When the Internet of Things strays into industry, you may need to clean up after it.
– appeared originally in DataCenterDynamics Magazine (June/July 2017 issue).
To a technology enthusiast the Internet of Things (IoT) is like a pet – it’s been around for a while, we’re all used to it, and it’s here to stay. But what happens when you walk that pet into the industrial world? You’ll get devices that are much better than humans at capturing and communicating big data in a manufacturing setting; that is, the Industrial Internet of Things (IIoT).
If you then take your IIoT pet to a neighboring data center, the changes are vast. And depending on who you talk to, IIoT could mean the difference between the data center becoming less relevant, or more useful – with a little help from its friends. Over the past couple of years we’ve seen a growing understanding of the value in connecting operations technology (OT) assets with information technology assets. It’s an educational process, but engineers on both sides of the OT/IT divide are beginning to identify business opportunities in combining these two traditionally disconnected disciplines.
The biggest change Newton sees coming- that data centers in particular need to be aware of – is how to handle the massive amounts of data that operations technology devices are going to start generating: “Our existing infrastructure wasn’t designed to cope with that much data. All engineers need to be aware of the concept of edge computing, where we push some intelligence down to the network edge to help process data before it’s passed up to cloud-based applications that reside in data centers.”
It would help if data center managers got a basic understanding of OT protocols and languages such as Modbus and Ethernet/IP, and an understanding of how automation controllers and industrial I/O are used.
IIoT connectivity is well understood, compared to even a couple of years ago. The Industrial Internet Consortium (IIC) has produced an Industrial Internet Connectivity Framework (IICF) which analyzes the various standards, provides practical guidance on selection and clarifies how they can work together. This includes networking from the “things,” through the data center, to the cloud.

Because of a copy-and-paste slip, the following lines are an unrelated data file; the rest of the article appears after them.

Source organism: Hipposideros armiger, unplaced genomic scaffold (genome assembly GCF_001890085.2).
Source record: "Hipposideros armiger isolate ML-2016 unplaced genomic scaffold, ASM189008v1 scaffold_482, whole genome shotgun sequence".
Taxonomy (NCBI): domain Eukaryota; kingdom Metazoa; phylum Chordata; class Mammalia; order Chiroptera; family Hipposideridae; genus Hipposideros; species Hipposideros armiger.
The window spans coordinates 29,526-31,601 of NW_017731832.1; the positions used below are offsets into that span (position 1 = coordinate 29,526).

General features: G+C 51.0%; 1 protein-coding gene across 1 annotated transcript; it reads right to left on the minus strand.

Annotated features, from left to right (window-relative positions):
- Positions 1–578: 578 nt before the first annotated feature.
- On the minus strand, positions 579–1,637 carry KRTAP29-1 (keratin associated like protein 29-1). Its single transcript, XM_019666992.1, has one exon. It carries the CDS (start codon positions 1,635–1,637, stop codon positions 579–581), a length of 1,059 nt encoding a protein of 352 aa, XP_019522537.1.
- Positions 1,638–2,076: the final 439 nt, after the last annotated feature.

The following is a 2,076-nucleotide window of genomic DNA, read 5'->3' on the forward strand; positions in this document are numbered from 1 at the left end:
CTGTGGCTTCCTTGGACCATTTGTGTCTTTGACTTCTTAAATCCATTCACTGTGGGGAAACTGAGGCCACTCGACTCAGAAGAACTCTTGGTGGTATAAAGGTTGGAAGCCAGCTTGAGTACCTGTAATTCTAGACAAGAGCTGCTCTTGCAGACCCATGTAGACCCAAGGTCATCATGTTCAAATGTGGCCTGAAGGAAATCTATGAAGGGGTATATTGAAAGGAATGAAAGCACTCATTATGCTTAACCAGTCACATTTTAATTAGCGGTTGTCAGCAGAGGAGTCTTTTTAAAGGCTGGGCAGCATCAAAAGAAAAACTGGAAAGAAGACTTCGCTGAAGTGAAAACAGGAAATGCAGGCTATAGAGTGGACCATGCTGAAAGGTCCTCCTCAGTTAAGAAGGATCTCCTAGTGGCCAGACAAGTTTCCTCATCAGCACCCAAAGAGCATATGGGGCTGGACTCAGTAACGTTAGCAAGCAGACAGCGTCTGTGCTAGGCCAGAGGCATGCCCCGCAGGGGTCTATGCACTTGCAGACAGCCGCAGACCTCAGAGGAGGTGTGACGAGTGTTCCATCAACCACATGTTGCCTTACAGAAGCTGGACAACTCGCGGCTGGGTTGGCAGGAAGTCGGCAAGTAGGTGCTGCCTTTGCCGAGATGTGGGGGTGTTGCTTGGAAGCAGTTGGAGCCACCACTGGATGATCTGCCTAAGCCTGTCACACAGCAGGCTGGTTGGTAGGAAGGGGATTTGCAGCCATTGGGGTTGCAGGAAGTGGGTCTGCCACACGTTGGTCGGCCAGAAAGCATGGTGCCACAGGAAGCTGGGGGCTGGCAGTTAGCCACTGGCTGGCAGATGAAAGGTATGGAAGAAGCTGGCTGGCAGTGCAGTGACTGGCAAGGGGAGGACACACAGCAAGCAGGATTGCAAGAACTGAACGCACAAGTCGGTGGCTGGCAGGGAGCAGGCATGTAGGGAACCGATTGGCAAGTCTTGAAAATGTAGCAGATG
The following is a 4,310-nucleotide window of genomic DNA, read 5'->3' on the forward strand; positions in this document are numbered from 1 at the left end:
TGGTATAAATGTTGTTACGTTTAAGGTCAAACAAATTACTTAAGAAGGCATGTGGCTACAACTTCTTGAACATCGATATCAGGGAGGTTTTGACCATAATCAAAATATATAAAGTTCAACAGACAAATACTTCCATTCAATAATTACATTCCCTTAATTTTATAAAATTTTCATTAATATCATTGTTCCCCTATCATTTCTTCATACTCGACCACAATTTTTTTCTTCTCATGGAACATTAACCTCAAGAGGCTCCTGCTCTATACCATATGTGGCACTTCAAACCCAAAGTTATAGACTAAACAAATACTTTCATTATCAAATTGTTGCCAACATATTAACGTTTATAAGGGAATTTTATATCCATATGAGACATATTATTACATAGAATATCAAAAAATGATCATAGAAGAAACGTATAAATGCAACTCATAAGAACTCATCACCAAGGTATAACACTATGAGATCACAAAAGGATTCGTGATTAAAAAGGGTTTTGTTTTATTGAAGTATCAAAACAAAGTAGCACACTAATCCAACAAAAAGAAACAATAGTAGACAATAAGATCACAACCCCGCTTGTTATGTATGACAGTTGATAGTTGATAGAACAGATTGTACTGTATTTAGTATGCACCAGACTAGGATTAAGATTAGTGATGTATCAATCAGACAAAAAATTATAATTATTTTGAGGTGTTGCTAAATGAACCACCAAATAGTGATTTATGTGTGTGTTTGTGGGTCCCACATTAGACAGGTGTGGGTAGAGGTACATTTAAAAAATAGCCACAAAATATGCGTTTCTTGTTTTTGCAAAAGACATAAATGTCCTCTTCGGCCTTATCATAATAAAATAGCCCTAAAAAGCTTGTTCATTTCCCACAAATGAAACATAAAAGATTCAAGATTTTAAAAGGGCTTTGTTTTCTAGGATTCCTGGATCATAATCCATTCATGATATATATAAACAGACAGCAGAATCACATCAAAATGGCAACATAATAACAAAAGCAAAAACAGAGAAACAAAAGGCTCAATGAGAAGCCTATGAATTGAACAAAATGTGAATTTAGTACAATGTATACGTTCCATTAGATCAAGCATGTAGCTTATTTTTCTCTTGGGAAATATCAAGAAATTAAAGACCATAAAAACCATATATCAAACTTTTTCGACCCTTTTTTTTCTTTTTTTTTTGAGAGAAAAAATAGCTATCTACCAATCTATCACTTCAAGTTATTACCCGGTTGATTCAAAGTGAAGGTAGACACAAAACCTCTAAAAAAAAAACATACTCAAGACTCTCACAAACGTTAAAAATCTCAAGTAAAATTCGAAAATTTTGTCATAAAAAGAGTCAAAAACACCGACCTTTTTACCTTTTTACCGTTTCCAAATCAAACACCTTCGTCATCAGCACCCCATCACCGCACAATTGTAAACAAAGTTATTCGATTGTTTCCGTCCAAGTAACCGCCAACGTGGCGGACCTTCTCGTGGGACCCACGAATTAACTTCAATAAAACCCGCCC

“Industrial Internet of Things (IIoT) systems need practical AI and high-speed networking in the field,” said Dr Stan Schneider, CEO at IIoT firm Real-Time Innovations. “Autonomous cars are great examples: The intelligence has to be on the vehicle. Connectivity back to the data center is also important, of course.” Deployments like intelligent hydro and wind power, smart hospital systems and autonomous cars could change industries across the economy, Dr Schneider says.
His perspective on IIoT’s impact on the data center is slightly different in tone. He said data centers are quickly becoming less relevant: “Cheap, capable processors in the field, when combined with much more functional software, are reducing the need to send everything to the cloud.” He often hears Peter Levine’s prediction of the demise of the cloud (The End of Cloud Computing, Andreessen Horowitz) cited.
What should data center managers do? Schneider says: “They should be considering a world where the cloud has seen its best days. It’s still five to 10 years out, but the trend is already clear.”
The ‘only’ compelling role for cloud computing in IIoT, is optimizing existing applications. “But, the IIoT’s biggest economic impact,” Schneider says, “comes from enabling new things.” The main goal for data center managers should be understanding this new paradigm, from a non-IT perspective.
There’s no doubt – interoperability, scalability and security are going to be key as more and more systems and applications are deployed. These topics have been discussed over the past couple of years, but Dr Schneider believes now is the time when companies are looking for real solutions. He said it is crucial that these technical elements are built into the IIoT systems, rather than plugged in as an afterthought. “In the next few years, the industry must (finally) get serious about making real change. Many companies have been in ‘wait and see’ mode to avoid risk. Avoiding that risk and being left behind is becoming riskier than moving.”
The increasing clarity on options, however, offered by initiatives like the IICF, reduces the risk of choosing incorrectly. Dr Schneider concluded: “The likelihood of a new technology coming along in enough time to matter is declining as well. In short, the industry is expecting to see both sufficient technology and guidance to let them realize all the potential.”